In the fall of 1916, Charles W. Megquier began construction on a two story brick building on Main Street. This was to be used as the new Crescent Garage & Plumbing Company. As the Ford touring car dealer and distributor of Fisk tires, Megquier had already presold touring cars in anticipation of the new site. Due to harsh weather, construction was postponed to the following spring.
In 1917, construction resumed on the building with modern amenities; a seven room residence consumed the entire second floor complete with indoor plumbing which pleased Megquier’s wife, Annie. The street front allowed for automobiles to pull up for gasoline, tires and tune ups. The Crescent Garage became a booming business. An addition to the Crescent Garage was added in 1920.
From 1917 to the present, many businesses have occupied the space of the Megquier-Houck building, including the Crescent Garage, Traver’s Garage, Bonners Battery & Ignition, Blackburn’s Electric, H. E. Clack, Co., Cook’s Battery & Electric, SS&H, BG Auto, Lowe’s Natural Foods, South Hill Furniture Annex, Gini Knits, Callie’s Niche, Boundary Computer and the Boundary County Museum.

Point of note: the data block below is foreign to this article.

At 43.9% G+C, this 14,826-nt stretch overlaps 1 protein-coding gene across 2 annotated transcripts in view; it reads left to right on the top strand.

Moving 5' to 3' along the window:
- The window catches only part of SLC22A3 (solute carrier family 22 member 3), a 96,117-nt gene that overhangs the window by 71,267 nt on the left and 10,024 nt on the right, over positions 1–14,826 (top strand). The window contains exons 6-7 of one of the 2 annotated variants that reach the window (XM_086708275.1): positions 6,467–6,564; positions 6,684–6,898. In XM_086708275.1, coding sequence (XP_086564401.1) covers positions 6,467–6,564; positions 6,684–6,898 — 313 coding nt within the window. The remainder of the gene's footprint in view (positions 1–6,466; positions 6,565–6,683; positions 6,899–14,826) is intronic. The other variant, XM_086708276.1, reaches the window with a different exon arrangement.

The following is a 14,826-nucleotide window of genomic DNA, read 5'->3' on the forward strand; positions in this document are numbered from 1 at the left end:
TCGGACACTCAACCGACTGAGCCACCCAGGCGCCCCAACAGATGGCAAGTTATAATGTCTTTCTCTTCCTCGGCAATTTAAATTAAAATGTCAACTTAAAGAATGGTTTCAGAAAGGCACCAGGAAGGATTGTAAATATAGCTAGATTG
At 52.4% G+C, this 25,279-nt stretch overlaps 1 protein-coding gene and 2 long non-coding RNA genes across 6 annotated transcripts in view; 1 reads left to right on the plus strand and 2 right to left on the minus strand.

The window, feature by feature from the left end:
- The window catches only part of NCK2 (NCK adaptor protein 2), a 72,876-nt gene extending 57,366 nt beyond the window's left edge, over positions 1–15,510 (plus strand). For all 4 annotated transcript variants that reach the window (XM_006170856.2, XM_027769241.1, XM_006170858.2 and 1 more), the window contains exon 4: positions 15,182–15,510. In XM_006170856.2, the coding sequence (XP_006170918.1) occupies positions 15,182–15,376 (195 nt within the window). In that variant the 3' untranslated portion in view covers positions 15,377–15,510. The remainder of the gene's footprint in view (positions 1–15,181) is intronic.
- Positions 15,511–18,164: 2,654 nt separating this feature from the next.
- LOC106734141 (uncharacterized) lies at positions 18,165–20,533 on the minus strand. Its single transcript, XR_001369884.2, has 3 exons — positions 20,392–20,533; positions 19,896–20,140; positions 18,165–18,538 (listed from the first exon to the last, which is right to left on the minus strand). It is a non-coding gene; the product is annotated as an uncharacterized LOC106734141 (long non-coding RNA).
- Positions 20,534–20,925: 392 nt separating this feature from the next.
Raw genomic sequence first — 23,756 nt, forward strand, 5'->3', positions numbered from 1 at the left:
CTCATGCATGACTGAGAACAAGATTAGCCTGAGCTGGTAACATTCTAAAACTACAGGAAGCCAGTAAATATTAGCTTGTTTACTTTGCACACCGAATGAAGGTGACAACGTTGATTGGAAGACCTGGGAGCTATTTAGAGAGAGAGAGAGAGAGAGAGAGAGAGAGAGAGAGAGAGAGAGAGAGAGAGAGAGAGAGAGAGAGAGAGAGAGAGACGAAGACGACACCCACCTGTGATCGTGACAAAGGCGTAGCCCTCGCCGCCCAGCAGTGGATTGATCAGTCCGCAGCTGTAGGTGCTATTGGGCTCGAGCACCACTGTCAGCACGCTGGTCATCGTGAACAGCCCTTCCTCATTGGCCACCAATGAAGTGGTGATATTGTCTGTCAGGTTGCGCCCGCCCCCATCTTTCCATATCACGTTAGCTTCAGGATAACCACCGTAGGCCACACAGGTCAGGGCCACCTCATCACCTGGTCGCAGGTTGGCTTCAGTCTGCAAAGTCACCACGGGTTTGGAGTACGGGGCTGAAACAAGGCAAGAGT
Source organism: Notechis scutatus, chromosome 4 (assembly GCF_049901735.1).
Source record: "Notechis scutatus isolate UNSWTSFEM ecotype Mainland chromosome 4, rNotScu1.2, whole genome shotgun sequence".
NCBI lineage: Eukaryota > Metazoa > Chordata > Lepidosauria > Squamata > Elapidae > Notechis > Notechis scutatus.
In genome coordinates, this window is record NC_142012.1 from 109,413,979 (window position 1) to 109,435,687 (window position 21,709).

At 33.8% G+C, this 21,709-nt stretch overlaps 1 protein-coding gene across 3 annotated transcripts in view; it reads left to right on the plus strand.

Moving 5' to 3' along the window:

The building has seen many changes over the years: a lean-to addition at the back; upstairs made into three apartments; gasoline tanks removed; the store front enclosed; new concrete floors poured over top of the original floors; original doorways bricked up between the two buildings – only to be reopened again; two run-away truck crashes through the north wall; roof supports installed in 1996 and 2012; just to name a few!
In 2006, the Boundary County Historical Society, through a bequest from the Mary Ellen Thomason Estate, purchased the two buildings to house the Museum.
July 21, 2017 marked the 100th Birthday of the Main Building of the Museum and Portrait Hall turned 100 years old on November 30, 2020, enjoy the articles below for more information on the Museum Building.